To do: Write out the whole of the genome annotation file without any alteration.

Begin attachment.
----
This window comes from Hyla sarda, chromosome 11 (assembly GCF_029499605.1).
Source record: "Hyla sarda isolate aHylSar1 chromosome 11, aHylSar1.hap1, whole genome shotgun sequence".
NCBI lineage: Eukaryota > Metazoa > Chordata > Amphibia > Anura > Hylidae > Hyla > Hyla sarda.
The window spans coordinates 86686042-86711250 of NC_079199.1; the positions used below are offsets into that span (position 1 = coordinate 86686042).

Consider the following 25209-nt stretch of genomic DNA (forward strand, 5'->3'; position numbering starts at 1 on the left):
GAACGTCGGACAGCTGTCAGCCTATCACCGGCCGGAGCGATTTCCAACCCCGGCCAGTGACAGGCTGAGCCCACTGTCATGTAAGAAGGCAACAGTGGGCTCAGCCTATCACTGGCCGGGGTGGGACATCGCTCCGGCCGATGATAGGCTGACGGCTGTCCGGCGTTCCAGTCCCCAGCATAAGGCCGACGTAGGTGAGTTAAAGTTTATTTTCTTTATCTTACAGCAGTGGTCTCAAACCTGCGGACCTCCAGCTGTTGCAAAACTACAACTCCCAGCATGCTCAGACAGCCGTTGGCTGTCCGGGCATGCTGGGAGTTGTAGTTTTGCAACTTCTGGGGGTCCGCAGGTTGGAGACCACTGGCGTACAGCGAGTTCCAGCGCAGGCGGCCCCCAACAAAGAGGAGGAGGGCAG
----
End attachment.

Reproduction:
This window comes from Hyla sarda, chromosome 11 (assembly GCF_029499605.1).
Source record: "Hyla sarda isolate aHylSar1 chromosome 11, aHylSar1.hap1, whole genome shotgun sequence".
NCBI lineage: Eukaryota > Metazoa > Chordata > Amphibia > Anura > Hylidae > Hyla > Hyla sarda.
The window spans coordinates 86686042-86711250 of NC_079199.1; the positions used below are offsets into that span (position 1 = coordinate 86686042).

Consider the following 25209-nt stretch of genomic DNA (forward strand, 5'->3'; position numbering starts at 1 on the left):
GAACGTCGGACAGCTGTCAGCCTATCACCGGCCGGAGCGATTTCCAACCCCGGCCAGTGACAGGCTGAGCCCACTGTCATGTAAGAAGGCAACAGTGGGCTCAGCCTATCACTGGCCGGGGTGGGACATCGCTCCGGCCGATGATAGGCTGACGGCTGTCCGGCGTTCCAGTCCCCAGCATAAGGCCGACGTAGGTGAGTTAAAGTTTATTTTCTTTATCTTACAGCAGTGGTCTCAAACCTGCGGACCTCCAGCTGTTGCAAAACTACAACTCCCAGCATGCTCAGACAGCCGTTGGCTGTCCGGGCATGCTGGGAGTTGTAGTTTTGCAACTTCTGGGGGTCCGCAGGTTGGAGACCACTGGCGTACAGCGAGTTCCAGCGCAGGCGGCCCCCAACAAAGAGGAGGAGGGCAG